Informed Consumer

The More You Know – The Power of Being an Informed Consumer

Share this post!

There is a paradigm shift happening. The detrimental effects of conventional agriculture and industrialization on human health and the planet are increasingly coming to light. More and more people caring about the ingredients in their food, where it comes from, how it is grown and raised, and the impact it has on health and the environment reflects growing concerns about the environment, health, animal welfare, and future generations. Being well-informed about the food you are buying will empower you to make choices that promote health, well-being, and sustainability. On top of that, consumer purchasing decisions have the power to influence businesses, encouraging growth and driving change within industries.

How Does Being an Informed Consumer Make a Difference?

As consumers, it is truly up to us to do our due diligence and research the products and companies that we spend our money on. Profits drive businesses, and consumers wield power when deciding where to spend their money. We can – and should – choose to support and spend money on businesses and products that align with our principles and values. The idea is that if we create the demand for healthy, sustainable, environmentally friendly products, then businesses will adapt to meet those demands. Being an informed consumer and supporting businesses that align with your principles will help foster a positive impact.

How Do I Know if a Source is Credible?

With so much information out there, it can be hard to discern misleading information from the truth. Knowing how to evaluate information to determine its quality and credibility will be very helpful in making informed decisions. When you’re getting information from general online resources, ask yourself the W questions:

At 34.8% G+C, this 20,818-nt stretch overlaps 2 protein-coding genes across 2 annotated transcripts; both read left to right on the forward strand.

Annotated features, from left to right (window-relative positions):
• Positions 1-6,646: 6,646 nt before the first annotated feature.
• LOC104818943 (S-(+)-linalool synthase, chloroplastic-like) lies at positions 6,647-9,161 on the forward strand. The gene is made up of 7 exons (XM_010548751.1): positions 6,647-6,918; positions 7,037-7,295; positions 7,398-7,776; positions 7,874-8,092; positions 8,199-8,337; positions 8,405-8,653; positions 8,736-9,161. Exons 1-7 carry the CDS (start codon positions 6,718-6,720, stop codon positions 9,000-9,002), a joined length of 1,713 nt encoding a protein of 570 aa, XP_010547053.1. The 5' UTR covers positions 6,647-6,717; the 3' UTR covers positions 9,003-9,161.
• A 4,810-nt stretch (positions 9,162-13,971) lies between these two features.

• Who: who runs the website? Are they a trustworthy source?
  • What: what claims is the site making? Do they seem too good to be true?
  • When: when was the information posted? Is it up to date?
  • Where: where did the information come from? Is it based on scientific research?
  • Why: why does the site exist? Are they trying to sell something?

Informed food choices

Since anybody can put anything on the internet, it is always a good idea to look at published, scientific studies, however, you should still ask questions. Did a well-respected journal publish the study? Was it peer-reviewed or reviewed by an expert panel? Who provided the funding, and is there an overemphasis on positive results?

Consider the motivation behind everything you read. Who is funding that website or research? Do they have any bias or conflict of interest? For example, if you’re reading an article that says sugar isn’t that bad for you, and it is funded by an organization in the sugar industry, then it should be considered biased and not credible information.

How Can I Be More Informed About My Food Choices?

Learning how to research and evaluate information is the big first step that will make everything else easier to decipher. The following are additional tips on how to become a more informed food consumer.

  • Learn about sourcing and production. Research where your food comes from and how it is produced, grown, and raised.
  • Learn about the different certifications such as Fair Trade Certified, USDA Organic, Rainforest Alliance Certified, Certified Humane, and Certified Grass-fed.
  • Understand how food labels are regulated and the different nuances they encompass. Some terms like grass-fed, pasture-raised, cage-free, and all-natural have varying meanings, and not all of these terms are regulated.
  • Follow reputable sources that cover topics related to food, nutrition, and agriculture.
  • Ask businesses the hard questions and choose the ones that have transparency.
  • Talk to your local farmers and ranchers.
  • Consider viewpoints different than your own to expand your understanding.
  • Learn about the impact of different food choices on animal welfare and the environment.
  • Consult with holistic nutrition professionals who can provide personalized advice. If they inspire you and make you want to help other people, consider going to a holistic nutrition school for training. See the upcoming blog on the difference between holistic nutrition and dietetics.

Reputable Sources That Are Doing the Hard Work for You